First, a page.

Sep 6, 2013

A.R.Rahman - Coke Studio 2013

A.R.Rahman's production for Coke Studio's Season III (which also inaugurated the season) is an almost perfect capsule of his career's work: the accessible innovations, the spiritual reference points, the C-L-A-R-I-T-Y of the sound, the difficult balance between styles, the new faces, the do-I-need-to-tolerate-this rap, the sincere yet often bad diction, and those irresistable, unavoidable goosebumps.

I sometimes think we are fortunate to have film music in India: this allows talented musicians a potentially expansive breadth with the option of breaking rules, traditions, formats, and boundaries. Part of Rahman's success has been the willingness to push beyond existing playbooks, collaborate with a diverse range of creative people, and to use his influence to bring new voices and sounds to the fore. In my limited knowledge, I can only think of Pt. Ravi Shankar and R.D.Burman to have exhibited a similar creative diversity while being hugely successful at pulling it off. What they can also do is guide you, the listener, if you are so willing, to new places, gently and gracefully.

Take "Zariya" - a Tibetan nun, a Jordanian singer, a continuum, a set of talented backing vocalists, Hindi lyrics, Sivamani. Soaked in abstract thought. It took me a while to get used to all of this (individually and together), but it works together. Ineffably so. And that deep, haunting sound in your ears, that is a Rahman trademark.

"Naan Yen", set to the questioning words of the late Vaalee, asks questions and draws from rustic metaphors. This song clearly underlines the value of knowing the language of the lyrics: unlike someone like Vishal, Rahman has been more of a 'onomatopoeic' composer, by which I mean that often, the combination of the song's lyrics and its musical neighbours is because of how they sound together rather than to underscore the semantics of the lyrics (if this was hard for you to parse, it is harder for me to explain). This is more so with non-Tamil lyrics. In "Naan Yen" (and in the other Tamil song), the music is not just a guy-in-the-next-seat to the lyrics, but is in an intimate embrace - each fits in snugly with each other. Add to that, Rahman's much improved singing (with the gamakams), and his sister Rayhanah's opening and backing vocals.

"Naan Yen" is a potential top-10/top-20 contender on that hard-to-break-into list of "The Best of Rahman". That, for me, is saying something.

"Aao Balmaa", a multi-generational classic, has in it so many things to rave about that one needs to properly sit down, focus, and make a good fist of it.

There's Rahman's piano-playing. There's the spectacular 'Guitar' Prasanna, who is an absolute joy to listen to, solo or in jugalbandi mode. There's the bass guitarist, Mohini Dey, who, if you factor in her age (she's a teenager) seems almost unreasonably talented. The family of Ustad Ghulam Mustafa Khan, three generations of it, completely at home in this left-field take on something they've probably sung a hundred times in a traditional manner. I am completely bowled over the percussion (Sivamani can often be too gimmicky for me, but not here). But what hit me between the eyes was the jazz-like dance between the piano and the guitar.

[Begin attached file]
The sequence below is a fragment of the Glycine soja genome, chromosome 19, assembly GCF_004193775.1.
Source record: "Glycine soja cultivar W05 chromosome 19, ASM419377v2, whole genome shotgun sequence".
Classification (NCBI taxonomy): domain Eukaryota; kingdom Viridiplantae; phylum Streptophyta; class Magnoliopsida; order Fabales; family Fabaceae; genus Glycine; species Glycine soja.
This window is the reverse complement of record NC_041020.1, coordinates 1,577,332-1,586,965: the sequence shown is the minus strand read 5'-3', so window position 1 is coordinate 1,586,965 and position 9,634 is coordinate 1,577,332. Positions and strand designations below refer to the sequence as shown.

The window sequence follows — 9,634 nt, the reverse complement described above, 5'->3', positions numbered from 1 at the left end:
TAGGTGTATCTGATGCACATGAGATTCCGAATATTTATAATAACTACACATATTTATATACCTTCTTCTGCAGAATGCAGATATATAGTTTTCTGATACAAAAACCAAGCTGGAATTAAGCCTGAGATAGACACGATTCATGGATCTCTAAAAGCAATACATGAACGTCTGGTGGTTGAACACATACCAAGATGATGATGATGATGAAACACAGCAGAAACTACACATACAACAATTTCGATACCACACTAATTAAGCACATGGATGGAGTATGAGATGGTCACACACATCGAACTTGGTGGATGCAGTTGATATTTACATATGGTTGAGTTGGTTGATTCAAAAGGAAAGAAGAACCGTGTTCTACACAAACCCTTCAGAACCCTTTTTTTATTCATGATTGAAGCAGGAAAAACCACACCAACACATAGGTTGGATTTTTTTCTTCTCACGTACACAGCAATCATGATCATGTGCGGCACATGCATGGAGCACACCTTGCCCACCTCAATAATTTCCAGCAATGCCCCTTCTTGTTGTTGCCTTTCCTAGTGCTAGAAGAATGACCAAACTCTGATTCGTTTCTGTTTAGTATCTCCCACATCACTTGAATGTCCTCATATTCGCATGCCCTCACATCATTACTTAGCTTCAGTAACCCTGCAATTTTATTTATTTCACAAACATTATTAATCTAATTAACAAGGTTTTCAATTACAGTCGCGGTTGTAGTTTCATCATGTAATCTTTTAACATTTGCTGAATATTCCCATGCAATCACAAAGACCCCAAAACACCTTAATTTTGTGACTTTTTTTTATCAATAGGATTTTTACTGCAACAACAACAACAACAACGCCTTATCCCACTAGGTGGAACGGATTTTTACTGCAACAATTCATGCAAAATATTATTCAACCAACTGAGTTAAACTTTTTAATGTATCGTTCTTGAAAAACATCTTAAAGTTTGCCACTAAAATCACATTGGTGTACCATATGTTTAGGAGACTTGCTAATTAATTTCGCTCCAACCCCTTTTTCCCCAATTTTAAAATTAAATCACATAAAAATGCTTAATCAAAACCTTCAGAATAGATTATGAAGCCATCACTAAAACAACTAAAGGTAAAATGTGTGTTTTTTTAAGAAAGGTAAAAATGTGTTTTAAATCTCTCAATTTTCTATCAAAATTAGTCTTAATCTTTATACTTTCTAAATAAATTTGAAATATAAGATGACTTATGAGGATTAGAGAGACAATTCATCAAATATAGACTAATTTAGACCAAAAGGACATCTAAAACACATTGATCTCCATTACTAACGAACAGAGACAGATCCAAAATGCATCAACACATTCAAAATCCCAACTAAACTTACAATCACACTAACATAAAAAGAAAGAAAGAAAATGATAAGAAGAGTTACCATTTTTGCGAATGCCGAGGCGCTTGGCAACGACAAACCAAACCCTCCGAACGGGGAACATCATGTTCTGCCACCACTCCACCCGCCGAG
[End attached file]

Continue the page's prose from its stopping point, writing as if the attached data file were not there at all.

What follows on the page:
That's when you realise this isn't mere Hindustani-meets-Carnatic-meets-Western-meets-jazz, but something that you don't take a scalpel to.

In "Ennile Maha Oliyo" (that is one heck of an opening line), Rahman decides to show that his other sister, Issrath, can sing too. It's feels like an abbreviated song (is there more that will be revealed in the album that the siblings are working on?), but powerful in its quietness. The swarams are crystal-clear, the percussion is muted, and the arrangement adds a dimension for which the word 'ethereal' will do nicely to describe. And there's Prasanna.

Suchismita Das - I've never heard a swara-motor-mouth such as her. What a singer! To steal the thunder in a gallery of stars, as she does in "Jagaao Mere Des Ko", is an achievement. Rahman's opening for the Bengali section uses Tagore's lyrics as a prose poem rather than setting it 'properly' to a tune, but when the Hindi lyrics (Prasoon Joshi) kick in, you are ready to forgive his diction because the melody and orchestration soars. The backing ladies, Mohini Dey, Prasanna, Sivamani give the song its wings (do you really need caffeine stimulants when you can listen to this?) and its terminal velocity. For once, just for once, Blaaze's rap is tolerable. Sivamani's kunnakol is somewhat forced on the scene, but the song recovers, takes off. Off the cliff. End of story!

"Soz-e-Salaam", not telecast in the first episode (it will be on the season-ending episode), but available on the Coke Studio website, is a soothing balm from the Mustafas. It ticks off many Rahman boxes: the spare orchestrations, the higher-pitch voices, the interesting sounds. It touches, ever so lightly, on many of his best works, reminiscent of the Bombay theme and his 90s songs of the 90s that so prominently featured woodwinds.